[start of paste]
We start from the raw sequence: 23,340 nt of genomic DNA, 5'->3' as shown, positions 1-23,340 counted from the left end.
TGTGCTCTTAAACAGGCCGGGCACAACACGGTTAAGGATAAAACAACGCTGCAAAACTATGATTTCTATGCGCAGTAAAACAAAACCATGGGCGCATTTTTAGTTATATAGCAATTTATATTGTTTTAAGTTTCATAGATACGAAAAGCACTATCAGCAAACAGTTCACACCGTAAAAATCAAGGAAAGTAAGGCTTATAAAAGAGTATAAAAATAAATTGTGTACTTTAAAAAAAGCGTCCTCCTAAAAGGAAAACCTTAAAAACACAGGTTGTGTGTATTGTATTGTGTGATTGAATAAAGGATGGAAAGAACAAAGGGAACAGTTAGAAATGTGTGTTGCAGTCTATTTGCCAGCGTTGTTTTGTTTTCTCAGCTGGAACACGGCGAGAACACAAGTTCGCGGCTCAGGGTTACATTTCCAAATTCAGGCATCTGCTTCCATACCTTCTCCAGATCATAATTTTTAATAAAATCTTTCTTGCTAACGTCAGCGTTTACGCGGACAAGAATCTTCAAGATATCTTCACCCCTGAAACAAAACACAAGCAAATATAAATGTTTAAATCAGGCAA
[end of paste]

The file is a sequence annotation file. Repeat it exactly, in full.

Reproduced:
We start from the raw sequence: 23,340 nt of genomic DNA, 5'->3' as shown, positions 1-23,340 counted from the left end.
TGTGCTCTTAAACAGGCCGGGCACAACACGGTTAAGGATAAAACAACGCTGCAAAACTATGATTTCTATGCGCAGTAAAACAAAACCATGGGCGCATTTTTAGTTATATAGCAATTTATATTGTTTTAAGTTTCATAGATACGAAAAGCACTATCAGCAAACAGTTCACACCGTAAAAATCAAGGAAAGTAAGGCTTATAAAAGAGTATAAAAATAAATTGTGTACTTTAAAAAAAGCGTCCTCCTAAAAGGAAAACCTTAAAAACACAGGTTGTGTGTATTGTATTGTGTGATTGAATAAAGGATGGAAAGAACAAAGGGAACAGTTAGAAATGTGTGTTGCAGTCTATTTGCCAGCGTTGTTTTGTTTTCTCAGCTGGAACACGGCGAGAACACAAGTTCGCGGCTCAGGGTTACATTTCCAAATTCAGGCATCTGCTTCCATACCTTCTCCAGATCATAATTTTTAATAAAATCTTTCTTGCTAACGTCAGCGTTTACGCGGACAAGAATCTTCAAGATATCTTCACCCCTGAAACAAAACACAAGCAAATATAAATGTTTAAATCAGGCAA